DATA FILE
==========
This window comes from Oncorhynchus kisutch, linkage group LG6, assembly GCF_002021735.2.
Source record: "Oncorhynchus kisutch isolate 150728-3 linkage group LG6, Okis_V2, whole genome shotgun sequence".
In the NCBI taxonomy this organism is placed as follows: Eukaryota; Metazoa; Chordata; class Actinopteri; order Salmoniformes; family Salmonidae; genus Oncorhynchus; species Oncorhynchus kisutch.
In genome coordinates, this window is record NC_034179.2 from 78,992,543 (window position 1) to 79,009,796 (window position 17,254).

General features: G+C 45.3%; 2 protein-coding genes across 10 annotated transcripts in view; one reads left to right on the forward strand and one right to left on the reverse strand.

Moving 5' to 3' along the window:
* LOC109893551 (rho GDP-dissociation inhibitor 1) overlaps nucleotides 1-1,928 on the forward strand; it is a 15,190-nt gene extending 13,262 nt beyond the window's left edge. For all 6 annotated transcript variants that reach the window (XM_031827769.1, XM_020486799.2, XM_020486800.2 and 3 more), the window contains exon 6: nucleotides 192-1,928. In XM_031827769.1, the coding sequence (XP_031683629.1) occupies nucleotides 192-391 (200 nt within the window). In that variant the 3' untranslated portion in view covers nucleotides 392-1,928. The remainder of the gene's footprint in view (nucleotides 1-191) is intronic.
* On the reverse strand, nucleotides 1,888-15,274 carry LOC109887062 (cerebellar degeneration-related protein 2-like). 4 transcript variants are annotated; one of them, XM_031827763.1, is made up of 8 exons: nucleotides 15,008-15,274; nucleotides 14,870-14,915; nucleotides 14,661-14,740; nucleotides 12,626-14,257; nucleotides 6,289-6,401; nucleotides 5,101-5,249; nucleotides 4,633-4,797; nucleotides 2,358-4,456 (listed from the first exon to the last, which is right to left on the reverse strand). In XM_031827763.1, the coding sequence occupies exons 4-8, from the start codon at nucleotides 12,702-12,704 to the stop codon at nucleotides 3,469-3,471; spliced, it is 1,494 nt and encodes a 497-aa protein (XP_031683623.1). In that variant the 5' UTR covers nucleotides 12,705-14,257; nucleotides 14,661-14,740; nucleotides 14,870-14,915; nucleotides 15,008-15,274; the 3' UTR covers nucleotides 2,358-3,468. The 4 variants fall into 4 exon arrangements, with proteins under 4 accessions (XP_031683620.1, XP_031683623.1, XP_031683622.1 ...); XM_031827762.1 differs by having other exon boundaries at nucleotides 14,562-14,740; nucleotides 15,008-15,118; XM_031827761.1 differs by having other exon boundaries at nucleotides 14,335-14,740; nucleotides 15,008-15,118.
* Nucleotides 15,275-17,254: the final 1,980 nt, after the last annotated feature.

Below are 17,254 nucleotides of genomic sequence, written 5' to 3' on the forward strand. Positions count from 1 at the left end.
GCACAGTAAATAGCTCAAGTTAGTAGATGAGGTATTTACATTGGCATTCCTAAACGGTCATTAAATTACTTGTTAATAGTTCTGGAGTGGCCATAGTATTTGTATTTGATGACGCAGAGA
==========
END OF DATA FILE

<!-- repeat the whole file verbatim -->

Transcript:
This window comes from Oncorhynchus kisutch, linkage group LG6, assembly GCF_002021735.2.
Source record: "Oncorhynchus kisutch isolate 150728-3 linkage group LG6, Okis_V2, whole genome shotgun sequence".
In the NCBI taxonomy this organism is placed as follows: Eukaryota; Metazoa; Chordata; class Actinopteri; order Salmoniformes; family Salmonidae; genus Oncorhynchus; species Oncorhynchus kisutch.
In genome coordinates, this window is record NC_034179.2 from 78,992,543 (window position 1) to 79,009,796 (window position 17,254).

General features: G+C 45.3%; 2 protein-coding genes across 10 annotated transcripts in view; one reads left to right on the forward strand and one right to left on the reverse strand.

Moving 5' to 3' along the window:
* LOC109893551 (rho GDP-dissociation inhibitor 1) overlaps nucleotides 1-1,928 on the forward strand; it is a 15,190-nt gene extending 13,262 nt beyond the window's left edge. For all 6 annotated transcript variants that reach the window (XM_031827769.1, XM_020486799.2, XM_020486800.2 and 3 more), the window contains exon 6: nucleotides 192-1,928. In XM_031827769.1, the coding sequence (XP_031683629.1) occupies nucleotides 192-391 (200 nt within the window). In that variant the 3' untranslated portion in view covers nucleotides 392-1,928. The remainder of the gene's footprint in view (nucleotides 1-191) is intronic.
* On the reverse strand, nucleotides 1,888-15,274 carry LOC109887062 (cerebellar degeneration-related protein 2-like). 4 transcript variants are annotated; one of them, XM_031827763.1, is made up of 8 exons: nucleotides 15,008-15,274; nucleotides 14,870-14,915; nucleotides 14,661-14,740; nucleotides 12,626-14,257; nucleotides 6,289-6,401; nucleotides 5,101-5,249; nucleotides 4,633-4,797; nucleotides 2,358-4,456 (listed from the first exon to the last, which is right to left on the reverse strand). In XM_031827763.1, the coding sequence occupies exons 4-8, from the start codon at nucleotides 12,702-12,704 to the stop codon at nucleotides 3,469-3,471; spliced, it is 1,494 nt and encodes a 497-aa protein (XP_031683623.1). In that variant the 5' UTR covers nucleotides 12,705-14,257; nucleotides 14,661-14,740; nucleotides 14,870-14,915; nucleotides 15,008-15,274; the 3' UTR covers nucleotides 2,358-3,468. The 4 variants fall into 4 exon arrangements, with proteins under 4 accessions (XP_031683620.1, XP_031683623.1, XP_031683622.1 ...); XM_031827762.1 differs by having other exon boundaries at nucleotides 14,562-14,740; nucleotides 15,008-15,118; XM_031827761.1 differs by having other exon boundaries at nucleotides 14,335-14,740; nucleotides 15,008-15,118.
* Nucleotides 15,275-17,254: the final 1,980 nt, after the last annotated feature.

Below are 17,254 nucleotides of genomic sequence, written 5' to 3' on the forward strand. Positions count from 1 at the left end.
GCACAGTAAATAGCTCAAGTTAGTAGATGAGGTATTTACATTGGCATTCCTAAACGGTCATTAAATTACTTGTTAATAGTTCTGGAGTGGCCATAGTATTTGTATTTGATGACGCAGAGA